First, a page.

Objectives The goal of this study was to measure outdoor workers’ exposure to solar UVR in a Canadian setting, and to examine their sun protection behaviours at work and leisure.
Method Participants were recruited via trade unions and companies with outdoor operations. Workers wore an electronic dosimeter that measured UVR intensity once/minute for 5 working days and completed a questionnaire on skin cancer risk factors, sun protection behaviours, and job characteristics. Dosimeter data was converted to UVIndex and Standard Erythemal Dose (SED), an indicator for the potential for sunburn.
Results Seventy-eight outdoor workers were recruited. The workers were largely male (95%), with a mean age of 38 years. Workers that reported the most outdoor working hours had the highest measured UVR exposure (mean SED of 2.6, >8 times the level of those reporting ≥1 outdoor hour). Workers who reported the most outdoor hours at work also reported the most outdoor hours at leisure. Over 70% of workers reported using sleeved shirts, hats, and sunglasses at work ‘often or always’. Sunscreen and shade-seeking were low, with 29% and 8% reporting these behaviours at work, respectively. Despite reasonable protective behaviours, 70% of workers reported ≥1 sunburn last summer; this climbed to 80% among those who worked outside all day.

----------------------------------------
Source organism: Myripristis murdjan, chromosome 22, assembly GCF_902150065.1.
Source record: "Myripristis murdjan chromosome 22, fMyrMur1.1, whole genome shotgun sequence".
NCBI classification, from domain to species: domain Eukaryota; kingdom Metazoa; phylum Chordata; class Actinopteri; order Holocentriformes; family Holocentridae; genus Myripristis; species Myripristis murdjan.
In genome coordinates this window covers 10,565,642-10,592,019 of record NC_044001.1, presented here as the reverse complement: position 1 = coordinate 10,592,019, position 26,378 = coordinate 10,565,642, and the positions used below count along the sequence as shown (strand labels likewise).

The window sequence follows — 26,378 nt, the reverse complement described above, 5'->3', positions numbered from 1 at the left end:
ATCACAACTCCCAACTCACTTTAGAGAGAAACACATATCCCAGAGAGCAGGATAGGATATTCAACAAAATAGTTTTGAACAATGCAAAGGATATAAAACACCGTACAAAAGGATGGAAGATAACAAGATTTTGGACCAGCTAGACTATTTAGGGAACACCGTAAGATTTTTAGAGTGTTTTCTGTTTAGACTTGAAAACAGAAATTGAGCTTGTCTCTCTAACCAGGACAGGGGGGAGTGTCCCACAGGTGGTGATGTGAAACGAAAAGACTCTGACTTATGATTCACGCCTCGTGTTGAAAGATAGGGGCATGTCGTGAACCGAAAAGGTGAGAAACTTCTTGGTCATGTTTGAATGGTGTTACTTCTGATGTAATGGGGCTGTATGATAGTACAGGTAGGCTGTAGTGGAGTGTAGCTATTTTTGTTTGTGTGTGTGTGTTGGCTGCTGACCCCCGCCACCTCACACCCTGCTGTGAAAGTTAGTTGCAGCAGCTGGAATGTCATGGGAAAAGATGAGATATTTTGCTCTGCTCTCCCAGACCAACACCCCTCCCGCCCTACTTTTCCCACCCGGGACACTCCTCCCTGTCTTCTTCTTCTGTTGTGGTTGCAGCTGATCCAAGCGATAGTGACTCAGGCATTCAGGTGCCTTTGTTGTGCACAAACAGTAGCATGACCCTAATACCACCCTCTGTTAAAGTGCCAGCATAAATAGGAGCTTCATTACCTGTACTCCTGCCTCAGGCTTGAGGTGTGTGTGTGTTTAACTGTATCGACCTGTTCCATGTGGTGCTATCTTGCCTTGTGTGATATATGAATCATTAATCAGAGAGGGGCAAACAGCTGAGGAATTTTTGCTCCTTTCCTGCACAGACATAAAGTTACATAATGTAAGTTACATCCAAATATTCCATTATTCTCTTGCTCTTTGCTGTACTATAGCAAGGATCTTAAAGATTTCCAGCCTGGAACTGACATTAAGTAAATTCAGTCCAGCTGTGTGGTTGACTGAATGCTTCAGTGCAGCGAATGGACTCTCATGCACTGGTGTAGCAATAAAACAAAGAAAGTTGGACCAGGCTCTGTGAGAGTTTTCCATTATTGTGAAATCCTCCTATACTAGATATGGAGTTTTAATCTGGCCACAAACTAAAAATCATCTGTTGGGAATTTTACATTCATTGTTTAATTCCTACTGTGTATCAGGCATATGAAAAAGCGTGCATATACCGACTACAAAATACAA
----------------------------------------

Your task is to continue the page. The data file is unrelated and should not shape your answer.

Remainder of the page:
Conclusions Outdoor workers in Canada are at risk of high solar UVR exposure during the summer. They participate selectively in sun protective behaviours, opting more often for clothing protection than sunscreen or shade protection. Most experience acute damage from exposure (i.e. sunburn) despite attempting to protect themselves.
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